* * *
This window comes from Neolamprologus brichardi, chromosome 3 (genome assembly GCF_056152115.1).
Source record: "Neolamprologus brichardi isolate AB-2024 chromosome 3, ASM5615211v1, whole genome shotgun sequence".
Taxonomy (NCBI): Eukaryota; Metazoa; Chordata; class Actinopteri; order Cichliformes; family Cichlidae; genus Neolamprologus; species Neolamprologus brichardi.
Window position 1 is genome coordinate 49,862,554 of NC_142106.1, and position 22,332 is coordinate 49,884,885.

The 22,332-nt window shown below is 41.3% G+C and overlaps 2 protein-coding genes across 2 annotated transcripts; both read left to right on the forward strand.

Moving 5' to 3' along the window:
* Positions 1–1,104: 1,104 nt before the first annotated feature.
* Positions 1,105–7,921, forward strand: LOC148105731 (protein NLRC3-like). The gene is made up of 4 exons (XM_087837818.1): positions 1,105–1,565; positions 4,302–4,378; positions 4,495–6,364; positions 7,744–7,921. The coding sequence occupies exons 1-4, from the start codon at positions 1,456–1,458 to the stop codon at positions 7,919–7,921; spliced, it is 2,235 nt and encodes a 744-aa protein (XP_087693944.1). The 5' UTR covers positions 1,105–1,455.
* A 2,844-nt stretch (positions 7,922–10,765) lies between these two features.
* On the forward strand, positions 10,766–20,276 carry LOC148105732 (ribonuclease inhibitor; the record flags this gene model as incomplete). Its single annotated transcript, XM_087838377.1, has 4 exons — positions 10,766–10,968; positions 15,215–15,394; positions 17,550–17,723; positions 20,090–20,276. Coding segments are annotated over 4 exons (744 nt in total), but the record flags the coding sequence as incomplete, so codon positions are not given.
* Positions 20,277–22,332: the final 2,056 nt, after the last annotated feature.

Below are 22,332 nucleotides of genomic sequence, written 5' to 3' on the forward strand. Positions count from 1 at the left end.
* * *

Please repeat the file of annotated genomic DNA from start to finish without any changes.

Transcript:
This window comes from Neolamprologus brichardi, chromosome 3 (genome assembly GCF_056152115.1).
Source record: "Neolamprologus brichardi isolate AB-2024 chromosome 3, ASM5615211v1, whole genome shotgun sequence".
Taxonomy (NCBI): Eukaryota; Metazoa; Chordata; class Actinopteri; order Cichliformes; family Cichlidae; genus Neolamprologus; species Neolamprologus brichardi.
Window position 1 is genome coordinate 49,862,554 of NC_142106.1, and position 22,332 is coordinate 49,884,885.

The 22,332-nt window shown below is 41.3% G+C and overlaps 2 protein-coding genes across 2 annotated transcripts; both read left to right on the forward strand.

Moving 5' to 3' along the window:
* Positions 1–1,104: 1,104 nt before the first annotated feature.
* Positions 1,105–7,921, forward strand: LOC148105731 (protein NLRC3-like). The gene is made up of 4 exons (XM_087837818.1): positions 1,105–1,565; positions 4,302–4,378; positions 4,495–6,364; positions 7,744–7,921. The coding sequence occupies exons 1-4, from the start codon at positions 1,456–1,458 to the stop codon at positions 7,919–7,921; spliced, it is 2,235 nt and encodes a 744-aa protein (XP_087693944.1). The 5' UTR covers positions 1,105–1,455.
* A 2,844-nt stretch (positions 7,922–10,765) lies between these two features.
* On the forward strand, positions 10,766–20,276 carry LOC148105732 (ribonuclease inhibitor; the record flags this gene model as incomplete). Its single annotated transcript, XM_087838377.1, has 4 exons — positions 10,766–10,968; positions 15,215–15,394; positions 17,550–17,723; positions 20,090–20,276. Coding segments are annotated over 4 exons (744 nt in total), but the record flags the coding sequence as incomplete, so codon positions are not given.
* Positions 20,277–22,332: the final 2,056 nt, after the last annotated feature.

Below are 22,332 nucleotides of genomic sequence, written 5' to 3' on the forward strand. Positions count from 1 at the left end.